Children with autism 'more likely to have allergies'
Children with autism are twice as likely to be diagnosed with a food allergy as the general population, a new study has found. Youngsters with the condition also have a higher risk of respiratory and skin allergies such as eczema and hayfever, researchers said.
The study, led by public health scientists at the University of Iowa in the US, suggested both conditions have a shared origin in a child's developing immune system.
However, the study, published in the journal of the American Medical Association, does not provide new evidence of such a link and has limitations that mean its other findings require caution.
"It is possible that immunologic disruptions may have processes beginning early in life, which then influence brain development and social functioning, leading to the development of autism spectrum disorders," said Dr Wei Bao, an assistant professor of epidemiology.
Autism is a condition which changes the way people communicate and experience the world around them, and while some may live independent lives others may have health or learning differences that need support.
The condition was thrust into the spotlight in 1998 when disgraced British doctor Andrew Wakefield warned the measles, mumps and rubella (MMR) triple jab might cause autism, pointing to rising cases worldwide.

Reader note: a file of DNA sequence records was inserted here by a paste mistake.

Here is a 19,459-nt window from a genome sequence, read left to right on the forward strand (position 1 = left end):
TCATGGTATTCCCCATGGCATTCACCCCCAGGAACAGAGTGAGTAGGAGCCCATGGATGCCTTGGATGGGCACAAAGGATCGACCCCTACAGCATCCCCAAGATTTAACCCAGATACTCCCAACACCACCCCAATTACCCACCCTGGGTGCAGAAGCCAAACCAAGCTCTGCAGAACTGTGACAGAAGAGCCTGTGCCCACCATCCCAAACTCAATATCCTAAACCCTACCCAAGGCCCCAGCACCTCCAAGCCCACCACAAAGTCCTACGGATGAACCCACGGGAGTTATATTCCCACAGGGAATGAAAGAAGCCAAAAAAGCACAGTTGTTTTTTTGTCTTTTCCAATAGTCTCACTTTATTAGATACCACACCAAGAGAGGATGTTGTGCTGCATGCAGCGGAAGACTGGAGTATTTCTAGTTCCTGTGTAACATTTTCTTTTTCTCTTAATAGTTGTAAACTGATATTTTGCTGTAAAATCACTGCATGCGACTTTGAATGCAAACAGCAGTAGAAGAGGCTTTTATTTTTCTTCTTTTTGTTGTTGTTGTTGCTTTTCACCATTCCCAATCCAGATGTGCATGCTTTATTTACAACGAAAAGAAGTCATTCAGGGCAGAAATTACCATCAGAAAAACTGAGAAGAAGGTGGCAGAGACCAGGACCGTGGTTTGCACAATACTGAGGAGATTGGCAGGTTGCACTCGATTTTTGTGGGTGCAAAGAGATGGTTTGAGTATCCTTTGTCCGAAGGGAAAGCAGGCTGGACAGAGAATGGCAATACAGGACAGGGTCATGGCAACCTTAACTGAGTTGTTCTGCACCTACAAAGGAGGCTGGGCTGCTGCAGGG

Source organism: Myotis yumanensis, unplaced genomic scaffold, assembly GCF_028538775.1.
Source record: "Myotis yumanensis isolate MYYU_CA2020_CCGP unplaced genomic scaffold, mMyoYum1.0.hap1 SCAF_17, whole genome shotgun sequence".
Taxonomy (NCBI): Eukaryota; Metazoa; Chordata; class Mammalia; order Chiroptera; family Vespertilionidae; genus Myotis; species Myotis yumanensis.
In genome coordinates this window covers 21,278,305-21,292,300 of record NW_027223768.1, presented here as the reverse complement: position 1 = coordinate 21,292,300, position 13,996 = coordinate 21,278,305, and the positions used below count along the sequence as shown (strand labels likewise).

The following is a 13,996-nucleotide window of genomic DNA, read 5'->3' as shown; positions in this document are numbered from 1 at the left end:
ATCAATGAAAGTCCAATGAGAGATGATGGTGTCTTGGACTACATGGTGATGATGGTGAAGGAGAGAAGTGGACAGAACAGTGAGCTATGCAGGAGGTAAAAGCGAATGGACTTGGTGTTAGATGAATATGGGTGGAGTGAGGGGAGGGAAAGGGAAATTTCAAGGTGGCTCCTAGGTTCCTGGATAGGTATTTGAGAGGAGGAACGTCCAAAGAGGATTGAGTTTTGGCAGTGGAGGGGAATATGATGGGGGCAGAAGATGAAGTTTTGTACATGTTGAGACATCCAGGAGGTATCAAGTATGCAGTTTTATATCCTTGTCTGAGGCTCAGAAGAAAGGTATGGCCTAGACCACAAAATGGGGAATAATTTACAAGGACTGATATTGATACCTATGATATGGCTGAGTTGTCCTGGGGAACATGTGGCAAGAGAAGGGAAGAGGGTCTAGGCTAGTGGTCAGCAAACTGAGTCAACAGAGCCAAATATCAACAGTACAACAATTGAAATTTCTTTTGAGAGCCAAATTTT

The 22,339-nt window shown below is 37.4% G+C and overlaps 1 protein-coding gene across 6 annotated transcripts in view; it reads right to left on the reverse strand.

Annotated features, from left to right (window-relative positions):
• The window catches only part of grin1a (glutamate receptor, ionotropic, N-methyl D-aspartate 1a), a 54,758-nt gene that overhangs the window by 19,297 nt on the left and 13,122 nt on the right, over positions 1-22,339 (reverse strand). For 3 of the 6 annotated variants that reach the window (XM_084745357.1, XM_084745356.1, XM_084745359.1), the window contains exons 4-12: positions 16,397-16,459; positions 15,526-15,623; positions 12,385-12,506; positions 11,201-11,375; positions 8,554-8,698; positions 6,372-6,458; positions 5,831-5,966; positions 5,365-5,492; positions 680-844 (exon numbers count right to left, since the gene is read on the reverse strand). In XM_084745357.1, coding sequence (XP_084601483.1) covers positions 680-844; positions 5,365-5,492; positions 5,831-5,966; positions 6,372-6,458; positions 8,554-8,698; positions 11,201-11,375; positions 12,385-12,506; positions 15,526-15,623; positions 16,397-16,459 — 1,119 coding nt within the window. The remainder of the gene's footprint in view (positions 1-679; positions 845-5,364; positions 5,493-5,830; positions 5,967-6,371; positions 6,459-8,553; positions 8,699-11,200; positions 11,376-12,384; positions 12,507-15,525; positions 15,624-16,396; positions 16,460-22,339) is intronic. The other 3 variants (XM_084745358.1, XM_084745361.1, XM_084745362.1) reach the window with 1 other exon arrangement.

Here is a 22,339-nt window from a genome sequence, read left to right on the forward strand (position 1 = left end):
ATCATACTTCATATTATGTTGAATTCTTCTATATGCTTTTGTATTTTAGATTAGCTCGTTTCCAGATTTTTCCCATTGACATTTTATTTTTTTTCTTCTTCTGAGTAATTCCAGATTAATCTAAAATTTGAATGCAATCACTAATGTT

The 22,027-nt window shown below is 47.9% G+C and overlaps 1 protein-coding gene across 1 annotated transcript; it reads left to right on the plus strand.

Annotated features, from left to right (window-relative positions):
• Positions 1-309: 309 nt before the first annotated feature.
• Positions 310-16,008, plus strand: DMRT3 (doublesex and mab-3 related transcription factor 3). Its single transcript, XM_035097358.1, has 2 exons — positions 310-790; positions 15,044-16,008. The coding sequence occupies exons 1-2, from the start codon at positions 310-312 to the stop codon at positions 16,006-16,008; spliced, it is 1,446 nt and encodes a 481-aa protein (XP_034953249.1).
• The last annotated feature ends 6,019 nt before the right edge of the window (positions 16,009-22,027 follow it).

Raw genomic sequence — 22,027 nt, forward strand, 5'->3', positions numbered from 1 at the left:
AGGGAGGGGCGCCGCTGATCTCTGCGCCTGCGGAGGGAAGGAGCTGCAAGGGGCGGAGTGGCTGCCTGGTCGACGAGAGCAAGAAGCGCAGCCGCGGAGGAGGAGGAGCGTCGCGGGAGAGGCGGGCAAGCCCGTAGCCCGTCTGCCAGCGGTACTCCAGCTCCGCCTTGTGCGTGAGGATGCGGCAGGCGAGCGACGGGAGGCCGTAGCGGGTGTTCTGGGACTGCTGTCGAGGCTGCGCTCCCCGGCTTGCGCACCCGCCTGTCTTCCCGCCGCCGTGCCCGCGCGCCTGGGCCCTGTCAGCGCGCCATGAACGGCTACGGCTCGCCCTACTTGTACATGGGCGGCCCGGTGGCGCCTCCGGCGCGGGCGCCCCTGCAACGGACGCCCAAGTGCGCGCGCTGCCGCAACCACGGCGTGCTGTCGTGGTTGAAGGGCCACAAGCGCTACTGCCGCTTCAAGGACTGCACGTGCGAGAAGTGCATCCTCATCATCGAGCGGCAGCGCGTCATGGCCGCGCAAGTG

This work has since been withdrawn and experts now believe a more likely explanation for rising rates of autism - and allergies - is increasing awareness of the conditions.
Both can present in mild forms that might previously have been unremarked on, however their causes are likely to involve a mix of genetic and environmental factors at different times of development.
The study looked at data from 200,000 children collected from parents between 1997 and 2016 as part of a routine national health survey in the US. It found food allergies were 129pc more common in children with ASD, and skin and respiratory conditions increased by 50pc and 28pc respectively.
However, the survey, which compiled interviews from a sample of parents about their child's health each year, does not draw the data directly from their health records.
This makes the results vulnerable to parents' biases or what they remember, experts warned. The findings may show that parents of children with autism are more likely to notice and report minor food and digestive allergies; upsets which parents of children without ASD might ignore.